Big fines and jail terms in bill to criminalise anti-competitive activity by companies.
New Zealand corporates are being urged to get up to speed with a law that turns anti-competitive activity into "serious white collar crime" with jail sentences like those seen in recent finance company cases.
Parliament is expected to pass a bill that criminalises cartel behaviour early next year, if not by the end of this year. The types of activities covered by the law - which is called the Commerce (Cartels and Other Matters) Amendment Bill - include price-fixing, restricting output and market allocating.
Price fixing, which is already a breach of the Commerce Act, is where rivals work together to control prices of goods or services that are meant to compete with one another.
Restricting output involves competitors getting together to limit the production or supply of goods and services (thereby influencing prices), while market allocation is where rivals carve up particular classes of customers or geographic areas between themselves.
Under the new law, if a company is found to have engaged in cartel activity they can be fined up to $10 million, while individuals can face civil penalties of $500,000.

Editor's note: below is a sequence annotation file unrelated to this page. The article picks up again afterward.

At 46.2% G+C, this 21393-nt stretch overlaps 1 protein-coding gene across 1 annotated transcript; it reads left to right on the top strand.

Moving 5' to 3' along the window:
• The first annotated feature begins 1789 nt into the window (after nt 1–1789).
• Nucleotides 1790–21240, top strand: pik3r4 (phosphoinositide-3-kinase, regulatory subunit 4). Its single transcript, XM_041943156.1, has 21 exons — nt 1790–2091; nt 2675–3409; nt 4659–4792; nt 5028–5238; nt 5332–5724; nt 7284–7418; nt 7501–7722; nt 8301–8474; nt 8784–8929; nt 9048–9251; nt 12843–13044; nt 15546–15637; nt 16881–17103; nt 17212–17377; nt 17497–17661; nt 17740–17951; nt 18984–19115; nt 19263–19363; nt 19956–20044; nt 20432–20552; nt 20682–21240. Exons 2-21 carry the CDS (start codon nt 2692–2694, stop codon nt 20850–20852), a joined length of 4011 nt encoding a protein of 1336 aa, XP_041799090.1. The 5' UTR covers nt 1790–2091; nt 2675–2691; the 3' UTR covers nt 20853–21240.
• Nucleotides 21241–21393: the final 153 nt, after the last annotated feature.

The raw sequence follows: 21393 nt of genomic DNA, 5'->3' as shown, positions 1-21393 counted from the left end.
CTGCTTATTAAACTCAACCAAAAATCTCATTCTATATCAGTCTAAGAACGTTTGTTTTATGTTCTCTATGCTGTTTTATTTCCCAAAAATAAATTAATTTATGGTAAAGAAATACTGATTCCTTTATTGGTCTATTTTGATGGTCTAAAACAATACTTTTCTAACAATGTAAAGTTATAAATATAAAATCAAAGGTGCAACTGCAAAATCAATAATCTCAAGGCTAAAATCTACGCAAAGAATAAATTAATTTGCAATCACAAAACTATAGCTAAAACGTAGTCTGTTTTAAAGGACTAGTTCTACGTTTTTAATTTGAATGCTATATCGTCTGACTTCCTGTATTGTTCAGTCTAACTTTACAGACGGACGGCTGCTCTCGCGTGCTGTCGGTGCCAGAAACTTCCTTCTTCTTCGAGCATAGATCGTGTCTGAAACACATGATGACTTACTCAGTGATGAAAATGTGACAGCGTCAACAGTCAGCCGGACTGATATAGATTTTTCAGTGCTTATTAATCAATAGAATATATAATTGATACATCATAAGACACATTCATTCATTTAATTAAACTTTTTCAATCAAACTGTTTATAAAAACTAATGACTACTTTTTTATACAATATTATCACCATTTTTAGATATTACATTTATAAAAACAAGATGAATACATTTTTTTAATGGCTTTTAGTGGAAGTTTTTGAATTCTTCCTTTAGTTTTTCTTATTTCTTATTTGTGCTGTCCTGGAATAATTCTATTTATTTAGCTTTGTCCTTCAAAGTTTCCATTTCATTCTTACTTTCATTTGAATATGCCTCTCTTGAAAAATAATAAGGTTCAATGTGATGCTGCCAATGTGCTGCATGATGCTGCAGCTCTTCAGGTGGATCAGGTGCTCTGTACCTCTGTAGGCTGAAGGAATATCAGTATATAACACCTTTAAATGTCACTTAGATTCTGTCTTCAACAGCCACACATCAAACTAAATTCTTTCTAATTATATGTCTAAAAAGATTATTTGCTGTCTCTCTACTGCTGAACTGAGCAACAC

A person found to have participated in cartel conduct could also be jailed for up to seven years.
"When lay people hear about cartels they think, 'That's not me, that's not something I'd be involved in'," said Simpson Grierson partner Anne Callinan.
"They think of smoky rooms and drug cartels and oil cartels and silly things like that. But in fact this is really about arrangements between competitors that have a significant anti-competitive impact are now going to be criminalised," she said.
"People need to get their head around that this is going to be serious white collar crime. It's going to be like insider trading, like the cases against the finance company directors [involving Crimes Act charges]."
Prosecutors would need to prove an offender intended to participate in cartel activity. There is also a two-year window from the passing of the bill to when someone can be jailed for cartel behaviour.
The cases under the new law will be brought by the Commerce Commission, which Callinan said had a "very strong track record of cracking down on this type of conduct".
Although the law cracks down on "hard-core cartel behaviour", there are important exemptions for what is called "collaborative activity", including joint ventures which have positive impacts on competition and the economy, Callinan said.
The new cartel regime will also include a clearance register where parties can check if certain activities would breach the law.